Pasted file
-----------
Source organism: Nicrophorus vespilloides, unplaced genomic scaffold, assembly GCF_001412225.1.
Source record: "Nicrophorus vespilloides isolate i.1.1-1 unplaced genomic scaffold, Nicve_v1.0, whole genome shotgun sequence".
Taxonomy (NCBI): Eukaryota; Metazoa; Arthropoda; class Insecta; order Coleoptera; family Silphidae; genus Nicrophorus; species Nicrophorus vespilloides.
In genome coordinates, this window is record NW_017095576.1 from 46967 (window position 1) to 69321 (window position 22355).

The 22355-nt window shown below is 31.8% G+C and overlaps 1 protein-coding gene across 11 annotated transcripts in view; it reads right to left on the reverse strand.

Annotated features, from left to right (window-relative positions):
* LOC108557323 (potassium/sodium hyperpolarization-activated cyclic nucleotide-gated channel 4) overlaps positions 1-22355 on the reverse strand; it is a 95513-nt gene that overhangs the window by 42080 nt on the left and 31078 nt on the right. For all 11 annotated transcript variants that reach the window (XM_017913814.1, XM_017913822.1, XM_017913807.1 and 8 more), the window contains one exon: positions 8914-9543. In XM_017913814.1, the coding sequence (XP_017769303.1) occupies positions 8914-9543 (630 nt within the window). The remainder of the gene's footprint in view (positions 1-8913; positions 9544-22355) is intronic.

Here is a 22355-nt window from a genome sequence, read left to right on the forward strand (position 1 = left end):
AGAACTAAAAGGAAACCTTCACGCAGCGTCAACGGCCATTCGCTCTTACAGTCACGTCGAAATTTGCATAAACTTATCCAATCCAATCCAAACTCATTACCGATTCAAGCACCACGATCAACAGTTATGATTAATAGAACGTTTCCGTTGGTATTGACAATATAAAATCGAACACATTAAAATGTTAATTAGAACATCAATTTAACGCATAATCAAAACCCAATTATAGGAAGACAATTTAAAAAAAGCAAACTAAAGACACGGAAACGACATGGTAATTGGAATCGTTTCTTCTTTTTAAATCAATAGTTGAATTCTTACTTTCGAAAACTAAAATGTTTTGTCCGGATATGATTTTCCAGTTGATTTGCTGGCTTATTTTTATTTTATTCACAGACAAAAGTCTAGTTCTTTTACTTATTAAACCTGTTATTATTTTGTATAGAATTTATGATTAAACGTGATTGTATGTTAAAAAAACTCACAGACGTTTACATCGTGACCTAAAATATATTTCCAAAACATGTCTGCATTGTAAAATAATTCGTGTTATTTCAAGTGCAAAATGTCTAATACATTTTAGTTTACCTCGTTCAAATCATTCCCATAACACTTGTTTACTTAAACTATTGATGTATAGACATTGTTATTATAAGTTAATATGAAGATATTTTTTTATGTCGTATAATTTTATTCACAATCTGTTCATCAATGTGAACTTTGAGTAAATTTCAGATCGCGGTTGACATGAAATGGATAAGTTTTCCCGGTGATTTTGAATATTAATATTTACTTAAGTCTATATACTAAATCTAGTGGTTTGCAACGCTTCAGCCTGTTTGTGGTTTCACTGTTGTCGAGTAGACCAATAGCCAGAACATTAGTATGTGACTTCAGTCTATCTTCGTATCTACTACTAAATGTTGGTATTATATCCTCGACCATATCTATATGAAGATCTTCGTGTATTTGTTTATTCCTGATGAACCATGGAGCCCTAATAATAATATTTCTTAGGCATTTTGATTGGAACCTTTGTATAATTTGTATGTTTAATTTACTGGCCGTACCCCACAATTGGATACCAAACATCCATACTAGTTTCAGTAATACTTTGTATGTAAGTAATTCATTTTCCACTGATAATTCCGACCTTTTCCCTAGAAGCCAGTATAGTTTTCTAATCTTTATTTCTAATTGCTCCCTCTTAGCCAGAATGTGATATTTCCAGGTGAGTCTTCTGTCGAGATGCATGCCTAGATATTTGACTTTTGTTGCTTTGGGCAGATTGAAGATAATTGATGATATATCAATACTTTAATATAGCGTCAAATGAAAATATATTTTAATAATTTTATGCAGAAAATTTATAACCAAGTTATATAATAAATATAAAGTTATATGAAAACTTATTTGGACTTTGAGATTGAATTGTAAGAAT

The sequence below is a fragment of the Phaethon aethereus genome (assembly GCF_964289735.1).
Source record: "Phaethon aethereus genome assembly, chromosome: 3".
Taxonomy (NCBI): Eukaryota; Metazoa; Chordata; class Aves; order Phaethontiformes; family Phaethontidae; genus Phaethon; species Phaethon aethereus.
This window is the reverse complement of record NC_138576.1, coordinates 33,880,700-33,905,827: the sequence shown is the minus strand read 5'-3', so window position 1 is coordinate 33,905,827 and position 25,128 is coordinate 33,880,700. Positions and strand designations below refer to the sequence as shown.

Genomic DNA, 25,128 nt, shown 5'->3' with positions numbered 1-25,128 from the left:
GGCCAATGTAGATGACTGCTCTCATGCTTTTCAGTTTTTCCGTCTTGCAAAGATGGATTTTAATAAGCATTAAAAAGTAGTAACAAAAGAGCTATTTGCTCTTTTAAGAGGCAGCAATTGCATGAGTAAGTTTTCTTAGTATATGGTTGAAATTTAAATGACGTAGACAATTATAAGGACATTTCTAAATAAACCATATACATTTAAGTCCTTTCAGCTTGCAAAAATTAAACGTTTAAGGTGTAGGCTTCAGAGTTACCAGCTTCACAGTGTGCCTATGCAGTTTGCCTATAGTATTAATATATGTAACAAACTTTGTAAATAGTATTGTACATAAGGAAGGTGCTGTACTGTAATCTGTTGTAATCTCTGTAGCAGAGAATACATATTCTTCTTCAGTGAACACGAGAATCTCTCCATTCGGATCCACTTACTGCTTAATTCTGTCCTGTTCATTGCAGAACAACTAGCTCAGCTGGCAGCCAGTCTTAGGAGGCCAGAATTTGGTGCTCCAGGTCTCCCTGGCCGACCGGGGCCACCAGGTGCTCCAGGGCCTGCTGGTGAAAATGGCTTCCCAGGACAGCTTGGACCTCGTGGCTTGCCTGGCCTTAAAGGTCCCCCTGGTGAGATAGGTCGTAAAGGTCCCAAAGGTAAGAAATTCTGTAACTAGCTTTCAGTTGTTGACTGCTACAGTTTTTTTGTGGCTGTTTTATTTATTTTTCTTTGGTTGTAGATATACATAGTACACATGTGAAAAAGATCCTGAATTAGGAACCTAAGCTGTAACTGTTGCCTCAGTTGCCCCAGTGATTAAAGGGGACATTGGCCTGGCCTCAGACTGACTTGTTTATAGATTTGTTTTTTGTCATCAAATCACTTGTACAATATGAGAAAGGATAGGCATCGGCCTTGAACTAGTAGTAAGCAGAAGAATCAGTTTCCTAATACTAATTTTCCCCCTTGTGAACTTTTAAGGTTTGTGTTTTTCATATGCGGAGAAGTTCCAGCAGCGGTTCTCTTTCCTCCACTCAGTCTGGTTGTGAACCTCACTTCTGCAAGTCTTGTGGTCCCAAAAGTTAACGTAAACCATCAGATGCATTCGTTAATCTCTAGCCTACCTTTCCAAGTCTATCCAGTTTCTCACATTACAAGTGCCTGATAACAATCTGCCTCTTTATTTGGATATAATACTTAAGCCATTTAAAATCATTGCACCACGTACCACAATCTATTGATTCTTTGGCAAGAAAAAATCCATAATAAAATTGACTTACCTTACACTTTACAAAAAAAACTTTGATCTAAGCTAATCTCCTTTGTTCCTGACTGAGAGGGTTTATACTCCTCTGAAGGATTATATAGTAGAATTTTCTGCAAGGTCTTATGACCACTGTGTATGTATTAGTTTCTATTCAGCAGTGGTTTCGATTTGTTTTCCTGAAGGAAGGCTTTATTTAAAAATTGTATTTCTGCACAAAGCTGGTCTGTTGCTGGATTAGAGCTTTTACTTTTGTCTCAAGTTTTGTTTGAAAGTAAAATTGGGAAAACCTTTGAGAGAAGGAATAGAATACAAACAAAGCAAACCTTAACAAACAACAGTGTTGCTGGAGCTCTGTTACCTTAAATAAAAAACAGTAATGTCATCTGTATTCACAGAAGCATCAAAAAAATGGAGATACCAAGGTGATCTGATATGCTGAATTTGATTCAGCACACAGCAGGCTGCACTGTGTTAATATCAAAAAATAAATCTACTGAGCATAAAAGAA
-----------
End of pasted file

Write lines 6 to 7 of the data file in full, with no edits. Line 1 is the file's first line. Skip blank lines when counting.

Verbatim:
Annotated features, from left to right (window-relative positions):
* LOC108557323 (potassium/sodium hyperpolarization-activated cyclic nucleotide-gated channel 4) overlaps positions 1-22355 on the reverse strand; it is a 95513-nt gene that overhangs the window by 42080 nt on the left and 31078 nt on the right. For all 11 annotated transcript variants that reach the window (XM_017913814.1, XM_017913822.1, XM_017913807.1 and 8 more), the window contains one exon: positions 8914-9543. In XM_017913814.1, the coding sequence (XP_017769303.1) occupies positions 8914-9543 (630 nt within the window). The remainder of the gene's footprint in view (positions 1-8913; positions 9544-22355) is intronic.